The role of cytokines and transcriptional factors in the pathogenesis of pulmonary hypertension in neonatal animal models has been characterized. Transforming growth factor-β (TGF-β) signaling has been demonstrated to be involved in hypoxia-induced pulmonary hypertension in newborn animals. Neonatal hypoxia led to thicker, more muscularized resistance pulmonary arteries and impaired alveolarization, which was accompanied by increases in active TGF-β and phosphorrylated Smad2 [4]. The hypoxia-induced increase in pulmonary artery pressure and inhibition of alveolar development were greatly attenuated in mice with an inducible dominant-negative mutation of the TGF-β type II receptor (DNTGFβRII). The stimulatory effects of hypoxic exposure on pulmonary arterial cell proliferation and lung extracellular matrix proteins were abrogated in inducible DNTGFβRII mice. These data support the conclusion that TGF-β plays an important role in hypoxia-induced pulmonary vascular adaptation and inhibition of alveolar development in the newborn animal model. A following study was performed to determine whether inhibition of TGF-β signaling attenuates endothelin-1 (ET-1) expression and thereby reduces the effects of hypoxia on the newborn lung [2]. The data demonstrated that hypoxia increased ET-1 synthesis. BQ610 (an endothelin-A receptor antagonist), but not BQ788 (an endothelin-B receptor antagonist), improved lung function without altering alveolar development or increased TGF-β signaling in hypoxia-exposed animals. On the other hand, inhibition of TGF-β signaling reduced ET-1 in vivo, which was confirmed in vitro in mouse pulmonary endothelial cells. Endothelin-A receptor blockade improved function but not development of the hypoxic newborn lung. Reduction of ET-1 via inhibition of TGF-β signaling indicates that TGF-β is upstream of ET-1 during hypoxia-induced signaling in the newborn lung [2]. It was also demonstrated that hypoxia-induced inhibition of lung development is attenuated by the peroxisome proliferator-activated receptor-γ (PPAR-γ) agonist rosiglitazone, which increased PPAR-γ signaling and improved lung development and compliance in association with reduced TGF-β signaling [5]. Nuclear factor of activated T cells isoform c3 (NFATc3), a transcriptional factor, is also reported to be involved in chronic hypoxia-induced pulmonary hypertension in neonatal mice. Chronic hypoxia caused NFAT activation in the whole lung as well as nuclear accumulation of NFATc3 in both pulmonary vascular smooth muscle and endothelial cells. In addition, heterozygous NFATc3 neonates showed less right ventricular hypertrophy and pulmonary artery wall thickening in response to chronic hypoxia compared to wild-type neonates, suggesting that NFATc3 mediates pulmonary hypertension and vascular remodeling in neonatal mice [6].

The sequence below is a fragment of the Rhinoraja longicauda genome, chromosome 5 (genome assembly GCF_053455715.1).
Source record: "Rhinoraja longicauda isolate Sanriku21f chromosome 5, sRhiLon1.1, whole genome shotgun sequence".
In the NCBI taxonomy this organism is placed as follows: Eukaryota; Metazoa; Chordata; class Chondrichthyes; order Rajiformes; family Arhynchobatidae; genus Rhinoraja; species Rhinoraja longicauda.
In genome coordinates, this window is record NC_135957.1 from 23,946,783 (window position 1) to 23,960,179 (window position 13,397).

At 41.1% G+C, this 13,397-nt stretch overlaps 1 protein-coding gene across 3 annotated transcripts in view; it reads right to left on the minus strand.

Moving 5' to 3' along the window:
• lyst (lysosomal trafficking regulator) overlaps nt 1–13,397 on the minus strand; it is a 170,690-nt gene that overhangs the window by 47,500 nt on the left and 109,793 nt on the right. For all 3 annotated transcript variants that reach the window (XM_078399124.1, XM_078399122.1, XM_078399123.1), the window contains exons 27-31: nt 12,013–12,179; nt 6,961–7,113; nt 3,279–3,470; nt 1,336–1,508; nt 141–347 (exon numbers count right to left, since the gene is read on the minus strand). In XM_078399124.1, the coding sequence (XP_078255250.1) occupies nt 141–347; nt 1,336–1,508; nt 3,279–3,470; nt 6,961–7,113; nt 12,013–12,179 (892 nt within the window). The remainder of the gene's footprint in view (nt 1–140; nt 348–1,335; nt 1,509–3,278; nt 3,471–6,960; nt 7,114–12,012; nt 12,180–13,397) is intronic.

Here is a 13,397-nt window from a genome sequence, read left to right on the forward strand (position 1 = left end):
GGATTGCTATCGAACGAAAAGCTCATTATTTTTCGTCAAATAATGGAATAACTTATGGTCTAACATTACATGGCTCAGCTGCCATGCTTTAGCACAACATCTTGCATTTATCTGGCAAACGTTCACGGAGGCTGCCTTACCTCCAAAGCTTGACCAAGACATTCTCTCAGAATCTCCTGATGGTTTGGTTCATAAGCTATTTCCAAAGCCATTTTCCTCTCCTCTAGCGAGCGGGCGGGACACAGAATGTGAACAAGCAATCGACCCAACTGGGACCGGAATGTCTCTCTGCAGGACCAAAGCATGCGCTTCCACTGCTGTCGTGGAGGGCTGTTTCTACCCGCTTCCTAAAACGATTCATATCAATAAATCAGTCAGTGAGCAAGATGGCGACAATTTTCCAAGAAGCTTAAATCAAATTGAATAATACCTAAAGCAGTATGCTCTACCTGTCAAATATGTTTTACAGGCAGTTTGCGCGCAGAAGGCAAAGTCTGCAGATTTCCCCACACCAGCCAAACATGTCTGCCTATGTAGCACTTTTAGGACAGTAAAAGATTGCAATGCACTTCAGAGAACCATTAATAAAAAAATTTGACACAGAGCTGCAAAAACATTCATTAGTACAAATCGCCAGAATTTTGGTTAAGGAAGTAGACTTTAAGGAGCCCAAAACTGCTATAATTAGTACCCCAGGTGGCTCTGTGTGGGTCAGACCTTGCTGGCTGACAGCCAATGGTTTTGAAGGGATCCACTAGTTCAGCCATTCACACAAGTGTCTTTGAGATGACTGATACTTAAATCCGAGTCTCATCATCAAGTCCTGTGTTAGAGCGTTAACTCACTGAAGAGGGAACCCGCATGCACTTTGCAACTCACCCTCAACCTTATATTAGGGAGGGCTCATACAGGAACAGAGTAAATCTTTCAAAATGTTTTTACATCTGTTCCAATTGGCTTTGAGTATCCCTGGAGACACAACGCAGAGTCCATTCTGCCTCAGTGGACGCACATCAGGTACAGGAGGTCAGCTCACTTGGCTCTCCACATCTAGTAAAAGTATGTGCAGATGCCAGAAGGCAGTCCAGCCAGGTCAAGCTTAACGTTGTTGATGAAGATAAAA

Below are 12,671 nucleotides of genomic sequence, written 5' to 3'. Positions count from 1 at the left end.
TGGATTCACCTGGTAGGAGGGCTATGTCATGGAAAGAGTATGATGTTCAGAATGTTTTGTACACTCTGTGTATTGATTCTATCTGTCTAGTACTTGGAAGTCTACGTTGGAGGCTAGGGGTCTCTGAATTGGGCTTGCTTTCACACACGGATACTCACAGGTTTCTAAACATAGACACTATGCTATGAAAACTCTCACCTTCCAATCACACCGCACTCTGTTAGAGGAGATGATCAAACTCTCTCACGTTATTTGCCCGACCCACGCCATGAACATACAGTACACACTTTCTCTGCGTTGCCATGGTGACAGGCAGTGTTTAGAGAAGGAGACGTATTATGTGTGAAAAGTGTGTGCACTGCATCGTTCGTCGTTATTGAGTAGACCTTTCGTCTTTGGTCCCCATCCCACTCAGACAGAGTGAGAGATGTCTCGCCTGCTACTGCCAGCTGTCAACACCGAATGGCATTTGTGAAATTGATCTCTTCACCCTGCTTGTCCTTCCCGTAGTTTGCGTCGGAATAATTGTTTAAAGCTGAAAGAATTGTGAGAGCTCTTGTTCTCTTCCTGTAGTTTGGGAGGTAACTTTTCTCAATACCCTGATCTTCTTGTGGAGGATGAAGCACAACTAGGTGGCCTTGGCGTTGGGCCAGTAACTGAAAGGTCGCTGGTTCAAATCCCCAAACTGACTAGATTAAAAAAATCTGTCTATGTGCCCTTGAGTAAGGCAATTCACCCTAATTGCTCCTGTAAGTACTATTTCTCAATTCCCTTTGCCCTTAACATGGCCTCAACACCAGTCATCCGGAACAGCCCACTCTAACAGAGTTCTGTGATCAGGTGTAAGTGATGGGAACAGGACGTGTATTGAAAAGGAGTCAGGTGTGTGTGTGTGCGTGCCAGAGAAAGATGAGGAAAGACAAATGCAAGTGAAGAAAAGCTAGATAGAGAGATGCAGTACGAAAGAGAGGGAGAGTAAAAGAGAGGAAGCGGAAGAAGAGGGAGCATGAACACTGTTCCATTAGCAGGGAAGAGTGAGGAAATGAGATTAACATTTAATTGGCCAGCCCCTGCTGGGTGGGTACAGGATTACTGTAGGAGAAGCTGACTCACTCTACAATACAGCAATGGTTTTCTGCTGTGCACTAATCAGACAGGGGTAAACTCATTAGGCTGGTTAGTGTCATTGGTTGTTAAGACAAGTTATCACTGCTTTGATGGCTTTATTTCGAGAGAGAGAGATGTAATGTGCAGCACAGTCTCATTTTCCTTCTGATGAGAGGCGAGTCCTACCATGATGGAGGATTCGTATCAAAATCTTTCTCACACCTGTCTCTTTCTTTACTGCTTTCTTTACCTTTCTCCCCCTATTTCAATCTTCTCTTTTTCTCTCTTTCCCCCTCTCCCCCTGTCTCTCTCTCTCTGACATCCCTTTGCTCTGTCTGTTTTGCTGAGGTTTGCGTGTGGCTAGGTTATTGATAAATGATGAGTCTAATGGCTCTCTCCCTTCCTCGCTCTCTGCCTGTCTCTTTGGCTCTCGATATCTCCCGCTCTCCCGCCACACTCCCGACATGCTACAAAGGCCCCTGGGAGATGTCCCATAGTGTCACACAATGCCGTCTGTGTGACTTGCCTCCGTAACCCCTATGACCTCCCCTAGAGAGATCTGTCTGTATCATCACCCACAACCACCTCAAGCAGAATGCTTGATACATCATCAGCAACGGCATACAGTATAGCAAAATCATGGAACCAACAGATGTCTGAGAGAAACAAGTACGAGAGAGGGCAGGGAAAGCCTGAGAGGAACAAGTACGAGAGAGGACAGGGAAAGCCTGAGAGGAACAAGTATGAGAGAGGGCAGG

The role of stromal cell-derived factor 1 (SDF-1) and chemokine receptor type 4 (CXCR4) in neonatal hypoxia-induced pulmonary hypertension has been described [7,8]. Neonatal mice exposed to normoxia and hypoxia were assigned to receive daily intraperitoneal injections of AMD3100, a CXCR4 antagonist, or anti-SDF-1 antibody from postnatal day 1 to 7 (preventive strategy) or postnatal day 7 to 14 (therapeutic strategy). As compared to normal saline, inhibition of the SSF-1/CXCR4 axis significantly improved lung alveolarization and decreased pulmonary hypertension, right ventricular hypertrophy, vascular remodeling, and right ventricular stem cell expression to near baseline values, suggesting that the inhibition of the SDF-1/ CXCR4 axis prevents and reverses hypoxia-induced cardiopulmonary remodeling in neonatal mice [7]. Another animal experiment was performed to determine the role of chemokine receptor type 7 (CXCR7) in neonatal hypoxia [8]. Mice exposed to neonatal hypoxia had a significant increase in the lung protein expression of CXCR7, and the administration of CCX771, a CXCR7 antagonist, markedly attenuated the hypoxic-induced increase in right ventricular hypertrophy, right ventricular systolic pressure, and pulmonary vascular remodeling. These studies suggest that chemokine (s) and their receptor(s) may play an important role in the pathogenesis of neonatal chronic hypoxiainduced pulmonary hypertension.